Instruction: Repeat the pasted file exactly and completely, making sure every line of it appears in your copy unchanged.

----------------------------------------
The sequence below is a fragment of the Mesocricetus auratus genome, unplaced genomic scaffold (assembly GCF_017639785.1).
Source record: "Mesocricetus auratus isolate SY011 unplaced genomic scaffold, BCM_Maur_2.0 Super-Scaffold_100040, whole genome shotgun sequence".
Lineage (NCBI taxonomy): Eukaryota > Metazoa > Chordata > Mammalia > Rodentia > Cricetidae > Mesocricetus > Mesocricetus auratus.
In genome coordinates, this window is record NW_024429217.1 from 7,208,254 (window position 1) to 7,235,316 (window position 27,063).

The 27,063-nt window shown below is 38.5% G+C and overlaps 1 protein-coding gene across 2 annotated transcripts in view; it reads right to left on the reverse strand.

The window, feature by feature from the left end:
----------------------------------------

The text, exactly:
The sequence below is a fragment of the Mesocricetus auratus genome, unplaced genomic scaffold (assembly GCF_017639785.1).
Source record: "Mesocricetus auratus isolate SY011 unplaced genomic scaffold, BCM_Maur_2.0 Super-Scaffold_100040, whole genome shotgun sequence".
Lineage (NCBI taxonomy): Eukaryota > Metazoa > Chordata > Mammalia > Rodentia > Cricetidae > Mesocricetus > Mesocricetus auratus.
In genome coordinates, this window is record NW_024429217.1 from 7,208,254 (window position 1) to 7,235,316 (window position 27,063).

The 27,063-nt window shown below is 38.5% G+C and overlaps 1 protein-coding gene across 2 annotated transcripts in view; it reads right to left on the reverse strand.

The window, feature by feature from the left end: